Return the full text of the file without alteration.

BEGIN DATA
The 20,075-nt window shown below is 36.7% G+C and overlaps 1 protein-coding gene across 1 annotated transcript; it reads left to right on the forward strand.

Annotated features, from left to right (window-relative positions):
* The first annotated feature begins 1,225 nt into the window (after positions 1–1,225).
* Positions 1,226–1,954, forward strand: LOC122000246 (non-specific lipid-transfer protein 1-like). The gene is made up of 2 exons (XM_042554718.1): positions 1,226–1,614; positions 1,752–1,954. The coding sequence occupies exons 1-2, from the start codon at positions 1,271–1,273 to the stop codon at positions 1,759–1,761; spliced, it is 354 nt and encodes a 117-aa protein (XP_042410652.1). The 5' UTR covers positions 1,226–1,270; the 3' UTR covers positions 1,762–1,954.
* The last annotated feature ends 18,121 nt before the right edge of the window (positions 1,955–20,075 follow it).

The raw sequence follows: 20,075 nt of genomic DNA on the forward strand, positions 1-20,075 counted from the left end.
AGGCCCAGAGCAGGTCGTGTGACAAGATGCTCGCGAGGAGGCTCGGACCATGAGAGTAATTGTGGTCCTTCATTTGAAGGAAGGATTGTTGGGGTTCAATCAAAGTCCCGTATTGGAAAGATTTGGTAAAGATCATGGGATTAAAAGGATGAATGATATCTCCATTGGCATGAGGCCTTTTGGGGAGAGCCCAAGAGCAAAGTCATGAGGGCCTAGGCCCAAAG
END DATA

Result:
The 20,075-nt window shown below is 36.7% G+C and overlaps 1 protein-coding gene across 1 annotated transcript; it reads left to right on the forward strand.

Annotated features, from left to right (window-relative positions):
* The first annotated feature begins 1,225 nt into the window (after positions 1–1,225).
* Positions 1,226–1,954, forward strand: LOC122000246 (non-specific lipid-transfer protein 1-like). The gene is made up of 2 exons (XM_042554718.1): positions 1,226–1,614; positions 1,752–1,954. The coding sequence occupies exons 1-2, from the start codon at positions 1,271–1,273 to the stop codon at positions 1,759–1,761; spliced, it is 354 nt and encodes a 117-aa protein (XP_042410652.1). The 5' UTR covers positions 1,226–1,270; the 3' UTR covers positions 1,762–1,954.
* The last annotated feature ends 18,121 nt before the right edge of the window (positions 1,955–20,075 follow it).

The raw sequence follows: 20,075 nt of genomic DNA on the forward strand, positions 1-20,075 counted from the left end.
AGGCCCAGAGCAGGTCGTGTGACAAGATGCTCGCGAGGAGGCTCGGACCATGAGAGTAATTGTGGTCCTTCATTTGAAGGAAGGATTGTTGGGGTTCAATCAAAGTCCCGTATTGGAAAGATTTGGTAAAGATCATGGGATTAAAAGGATGAATGATATCTCCATTGGCATGAGGCCTTTTGGGGAGAGCCCAAGAGCAAAGTCATGAGGGCCTAGGCCCAAAG